Sunday, January 17, 2021

SB-301 Rebuild Progress - Part 7 - Updated

 Spent yesterday cleaning all the switch contacts on all of the rotary switches in the receiver.

As an example, here's a set of contacts before cleaning:


And here's after cleaning:

 The contacts consist a silver-plated ring that rotates when the switch shaft is rotated, and a fixed contact that touches the rotating ring. I clean them with Tarn-X and a cotton swab, and then flush them with Isopropyl Alcohol to remove any remaining Tarn-X, and then treat them with DeoxIT, which helps prevent the tarnish from returning.

As you can see, I had a lot of contacts to clean on just the band switch, and there are contacts on both sides of several of the "wafers" making up each section.


And here's the mode switch after it's bath:

And along the way I found some more iffy soldered connections, so I wicked the old old solder off, bent the "excess lead length" around the terminal, and resoldered the connection.

The last thing to do was replace all the old hard, brittle RG-188 coaxial cables with new RG-316 Teflon insulated cables.

Each one of the ten such cables in the radio was unsoldered, removed, and used as a length guide for each new cable. The RG-188 cable is more flexible than the the RG-316, so in some cases I had to make the cable longer so I could snake it in, and in other cases I had to shorten it a bit.

I cleaned each terminal after I removed the old cable, wicking off the old solder and tinning the terminal with fresh solder. Then each end of the cable was soldered into place on the terminal, jack, or circuit board pad.

Tedious work, but I got into a rhythm of remove, fabricate, replace, and finally finished up around 0030. Some of the new cables may look a little "tight", but there's slack in them, it just doesn't show well in the picture.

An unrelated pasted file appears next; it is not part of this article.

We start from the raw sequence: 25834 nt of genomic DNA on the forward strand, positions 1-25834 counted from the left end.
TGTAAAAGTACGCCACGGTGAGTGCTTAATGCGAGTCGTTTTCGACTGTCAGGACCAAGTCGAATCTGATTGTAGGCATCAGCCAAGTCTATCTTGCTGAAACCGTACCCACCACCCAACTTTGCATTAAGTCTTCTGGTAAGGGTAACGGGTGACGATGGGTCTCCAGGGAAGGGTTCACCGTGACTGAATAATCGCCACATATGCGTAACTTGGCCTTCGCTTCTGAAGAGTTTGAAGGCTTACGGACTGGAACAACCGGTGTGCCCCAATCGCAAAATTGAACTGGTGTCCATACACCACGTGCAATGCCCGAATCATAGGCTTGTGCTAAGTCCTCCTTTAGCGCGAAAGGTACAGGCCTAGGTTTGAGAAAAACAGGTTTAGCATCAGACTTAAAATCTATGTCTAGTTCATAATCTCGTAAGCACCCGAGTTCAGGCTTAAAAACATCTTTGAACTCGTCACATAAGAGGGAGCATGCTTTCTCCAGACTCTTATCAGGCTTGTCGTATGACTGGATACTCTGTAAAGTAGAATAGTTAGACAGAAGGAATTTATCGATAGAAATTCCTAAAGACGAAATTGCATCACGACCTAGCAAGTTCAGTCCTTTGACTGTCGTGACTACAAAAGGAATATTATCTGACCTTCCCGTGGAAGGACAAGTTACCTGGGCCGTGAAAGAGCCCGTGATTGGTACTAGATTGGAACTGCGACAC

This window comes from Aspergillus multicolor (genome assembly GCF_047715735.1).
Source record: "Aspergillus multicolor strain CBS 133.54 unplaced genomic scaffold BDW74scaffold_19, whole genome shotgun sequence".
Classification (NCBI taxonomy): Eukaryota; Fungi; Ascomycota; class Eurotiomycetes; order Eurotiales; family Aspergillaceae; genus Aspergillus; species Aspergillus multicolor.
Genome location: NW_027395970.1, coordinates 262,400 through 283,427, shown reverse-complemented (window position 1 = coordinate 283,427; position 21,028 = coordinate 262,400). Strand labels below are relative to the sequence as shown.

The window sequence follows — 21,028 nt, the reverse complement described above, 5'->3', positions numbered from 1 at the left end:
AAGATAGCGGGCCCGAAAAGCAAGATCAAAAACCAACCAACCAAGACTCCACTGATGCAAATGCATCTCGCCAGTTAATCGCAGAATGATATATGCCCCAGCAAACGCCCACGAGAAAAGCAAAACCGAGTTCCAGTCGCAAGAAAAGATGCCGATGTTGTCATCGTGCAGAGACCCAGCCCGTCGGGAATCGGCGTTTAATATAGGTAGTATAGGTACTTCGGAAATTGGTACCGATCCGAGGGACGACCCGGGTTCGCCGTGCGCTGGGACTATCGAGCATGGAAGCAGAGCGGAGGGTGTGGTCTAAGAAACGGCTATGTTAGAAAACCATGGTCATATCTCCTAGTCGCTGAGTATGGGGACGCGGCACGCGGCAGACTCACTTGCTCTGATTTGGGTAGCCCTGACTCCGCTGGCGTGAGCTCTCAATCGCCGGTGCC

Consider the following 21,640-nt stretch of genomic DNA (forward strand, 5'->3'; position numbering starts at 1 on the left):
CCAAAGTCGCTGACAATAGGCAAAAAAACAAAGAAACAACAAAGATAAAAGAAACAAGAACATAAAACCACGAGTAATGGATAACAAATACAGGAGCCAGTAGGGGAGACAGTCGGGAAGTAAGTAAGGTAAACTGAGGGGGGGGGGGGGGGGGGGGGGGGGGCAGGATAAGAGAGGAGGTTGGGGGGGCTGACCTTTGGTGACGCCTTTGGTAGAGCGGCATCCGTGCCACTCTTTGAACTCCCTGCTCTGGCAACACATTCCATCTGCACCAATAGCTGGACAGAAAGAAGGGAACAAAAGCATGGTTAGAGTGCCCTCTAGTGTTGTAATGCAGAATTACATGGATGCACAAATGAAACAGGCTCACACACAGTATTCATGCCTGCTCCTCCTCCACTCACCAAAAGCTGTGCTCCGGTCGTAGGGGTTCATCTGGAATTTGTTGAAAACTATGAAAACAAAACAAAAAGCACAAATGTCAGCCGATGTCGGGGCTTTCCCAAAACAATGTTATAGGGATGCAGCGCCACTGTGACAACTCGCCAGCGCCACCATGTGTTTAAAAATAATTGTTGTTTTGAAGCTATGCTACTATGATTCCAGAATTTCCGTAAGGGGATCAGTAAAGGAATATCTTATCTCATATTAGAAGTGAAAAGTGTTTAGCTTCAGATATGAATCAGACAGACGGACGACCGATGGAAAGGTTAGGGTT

So the test gear is warming up down in the workshop, and I'll start the alignment procedure again. If cleaning the switch contacts and replacing the ancient coax doesn't clear up the issues I found on Friday, I'll have to start poking around in there on a point-to-point basis, starting at the antenna connector, and moving along to the speaker.

This was sometimes referred to as "Hand-to-Hand Chassis Combat" by the Old Timers who taught me a lot of this stuff.



I'll do a "wrap-up" post on this tomorrow, but it appears to be fully functional, and seems to meet specs for sensitivity. When I first started aligning it, it took 30 MILLIvolts to get an "S-6" signal. Now that it's been aligned, a 30 MICROvolt input gives me an "S-9" reading meaning the receiver is now 1000 times more sensitive than it was when I started. Dirty switches, poor soldering, degraded cable, lots of little things.


  1. This is fun to watch. If ever I can get the space I have some restorations to do. Reading what you have done teaches me a few things I didn't know.

    1. Glad to help, Bill!

      It's pretty much alive right now, after finding and fixing a couple of more workmanship issues.

      Had a really funny "crunchy" background static that was driving me nuts, and then I turned off my big LED magnifying lamp.

      BAM! Noise floor dropped from S-9 to zero!

      That's a GOTCHA on me....

  2. All this newer solid state takes the fun out things for some. For those of us with no talent, the choice is clear.

    1. I can fix certain solid-state items, depending on what's failed in them

      My Big Bruiser Yaesu radio is solid-state, and I had to dive into that. The kicker is the parts on these new radios some use "bespoke", or proprietary parts, and when those dry up from the factory, like they are, you're reduced to looking for a parts radio, or the module you need from a radio breaker.